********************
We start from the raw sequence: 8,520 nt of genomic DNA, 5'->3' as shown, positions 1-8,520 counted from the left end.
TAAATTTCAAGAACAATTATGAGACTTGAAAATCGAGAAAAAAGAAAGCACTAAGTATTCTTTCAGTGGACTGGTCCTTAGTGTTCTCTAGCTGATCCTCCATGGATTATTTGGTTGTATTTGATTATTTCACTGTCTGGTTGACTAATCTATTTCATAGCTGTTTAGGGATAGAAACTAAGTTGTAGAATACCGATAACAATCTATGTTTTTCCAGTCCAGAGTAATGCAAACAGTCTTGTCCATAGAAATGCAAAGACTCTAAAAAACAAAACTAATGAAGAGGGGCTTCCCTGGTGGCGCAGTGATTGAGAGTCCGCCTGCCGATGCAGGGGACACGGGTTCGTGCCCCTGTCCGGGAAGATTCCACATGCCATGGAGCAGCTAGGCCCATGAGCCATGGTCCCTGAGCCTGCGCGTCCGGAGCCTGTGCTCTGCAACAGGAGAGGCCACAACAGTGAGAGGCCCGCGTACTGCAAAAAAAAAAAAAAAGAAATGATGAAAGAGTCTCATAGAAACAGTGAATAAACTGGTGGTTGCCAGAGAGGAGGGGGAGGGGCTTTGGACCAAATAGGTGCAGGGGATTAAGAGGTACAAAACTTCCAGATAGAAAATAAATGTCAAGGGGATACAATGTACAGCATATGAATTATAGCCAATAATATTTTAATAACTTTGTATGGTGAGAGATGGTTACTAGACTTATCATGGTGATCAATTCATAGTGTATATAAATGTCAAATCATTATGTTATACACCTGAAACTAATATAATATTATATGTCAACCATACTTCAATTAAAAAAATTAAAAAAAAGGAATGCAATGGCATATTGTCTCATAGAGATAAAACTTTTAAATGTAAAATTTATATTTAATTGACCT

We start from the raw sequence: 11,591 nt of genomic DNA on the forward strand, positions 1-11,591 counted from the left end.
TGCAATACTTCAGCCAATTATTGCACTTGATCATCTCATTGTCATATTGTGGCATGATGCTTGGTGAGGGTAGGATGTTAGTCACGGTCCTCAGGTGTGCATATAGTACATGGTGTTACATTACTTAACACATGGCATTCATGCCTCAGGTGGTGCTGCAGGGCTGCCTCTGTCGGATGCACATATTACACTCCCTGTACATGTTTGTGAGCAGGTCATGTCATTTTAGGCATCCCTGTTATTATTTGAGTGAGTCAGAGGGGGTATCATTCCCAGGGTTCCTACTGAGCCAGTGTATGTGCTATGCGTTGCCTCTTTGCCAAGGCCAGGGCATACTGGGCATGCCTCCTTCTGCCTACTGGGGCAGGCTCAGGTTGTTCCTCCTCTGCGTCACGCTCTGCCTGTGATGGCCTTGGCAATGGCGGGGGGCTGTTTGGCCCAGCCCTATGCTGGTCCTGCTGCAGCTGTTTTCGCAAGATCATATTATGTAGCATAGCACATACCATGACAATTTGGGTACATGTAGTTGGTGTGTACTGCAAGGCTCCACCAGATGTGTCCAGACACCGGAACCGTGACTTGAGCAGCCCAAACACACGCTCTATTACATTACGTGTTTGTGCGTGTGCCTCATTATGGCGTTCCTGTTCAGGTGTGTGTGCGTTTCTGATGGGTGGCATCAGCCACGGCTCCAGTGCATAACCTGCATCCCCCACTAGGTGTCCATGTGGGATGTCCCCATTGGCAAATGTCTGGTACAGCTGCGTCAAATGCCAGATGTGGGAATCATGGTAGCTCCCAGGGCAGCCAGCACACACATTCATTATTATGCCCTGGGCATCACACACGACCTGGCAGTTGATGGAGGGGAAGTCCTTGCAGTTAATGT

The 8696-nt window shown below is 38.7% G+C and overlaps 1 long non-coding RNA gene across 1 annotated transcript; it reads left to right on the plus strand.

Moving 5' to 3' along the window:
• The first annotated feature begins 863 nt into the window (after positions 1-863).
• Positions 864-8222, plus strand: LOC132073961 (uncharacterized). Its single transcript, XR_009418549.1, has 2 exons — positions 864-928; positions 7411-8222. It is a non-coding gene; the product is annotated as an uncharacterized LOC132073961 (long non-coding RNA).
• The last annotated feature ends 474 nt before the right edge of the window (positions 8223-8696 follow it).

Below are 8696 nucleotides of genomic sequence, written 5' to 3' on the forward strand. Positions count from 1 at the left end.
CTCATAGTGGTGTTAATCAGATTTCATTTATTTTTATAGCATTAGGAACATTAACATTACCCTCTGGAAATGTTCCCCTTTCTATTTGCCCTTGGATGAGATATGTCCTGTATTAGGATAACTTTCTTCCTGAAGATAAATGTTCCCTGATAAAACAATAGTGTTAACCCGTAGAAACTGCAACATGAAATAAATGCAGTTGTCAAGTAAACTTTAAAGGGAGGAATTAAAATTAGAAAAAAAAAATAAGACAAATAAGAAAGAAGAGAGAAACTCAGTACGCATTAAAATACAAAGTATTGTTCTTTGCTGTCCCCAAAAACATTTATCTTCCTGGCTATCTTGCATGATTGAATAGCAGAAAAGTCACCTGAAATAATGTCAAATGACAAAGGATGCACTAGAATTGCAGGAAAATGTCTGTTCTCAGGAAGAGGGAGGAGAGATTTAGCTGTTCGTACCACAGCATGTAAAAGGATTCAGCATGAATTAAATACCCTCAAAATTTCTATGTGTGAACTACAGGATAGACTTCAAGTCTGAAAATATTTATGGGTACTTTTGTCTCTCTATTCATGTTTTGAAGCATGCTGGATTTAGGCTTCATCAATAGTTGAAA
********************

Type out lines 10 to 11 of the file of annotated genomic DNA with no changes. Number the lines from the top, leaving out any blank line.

Below are 8696 nucleotides of genomic sequence, written 5' to 3' on the forward strand. Positions count from 1 at the left end.
CTCATAGTGGTGTTAATCAGATTTCATTTATTTTTATAGCATTAGGAACATTAACATTACCCTCTGGAAATGTTCCCCTTTCTATTTGCCCTTGGATGAGATATGTCCTGTATTAGGATAACTTTCTTCCTGAAGATAAATGTTCCCTGATAAAACAATAGTGTTAACCCGTAGAAACTGCAACATGAAATAAATGCAGTTGTCAAGTAAACTTTAAAGGGAGGAATTAAAATTAGAAAAAAAAAATAAGACAAATAAGAAAGAAGAGAGAAACTCAGTACGCATTAAAATACAAAGTATTGTTCTTTGCTGTCCCCAAAAACATTTATCTTCCTGGCTATCTTGCATGATTGAATAGCAGAAAAGTCACCTGAAATAATGTCAAATGACAAAGGATGCACTAGAATTGCAGGAAAATGTCTGTTCTCAGGAAGAGGGAGGAGAGATTTAGCTGTTCGTACCACAGCATGTAAAAGGATTCAGCATGAATTAAATACCCTCAAAATTTCTATGTGTGAACTACAGGATAGACTTCAAGTCTGAAAATATTTATGGGTACTTTTGTCTCTCTATTCATGTTTTGAAGCATGCTGGATTTAGGCTTCATCAATAGTTGAAA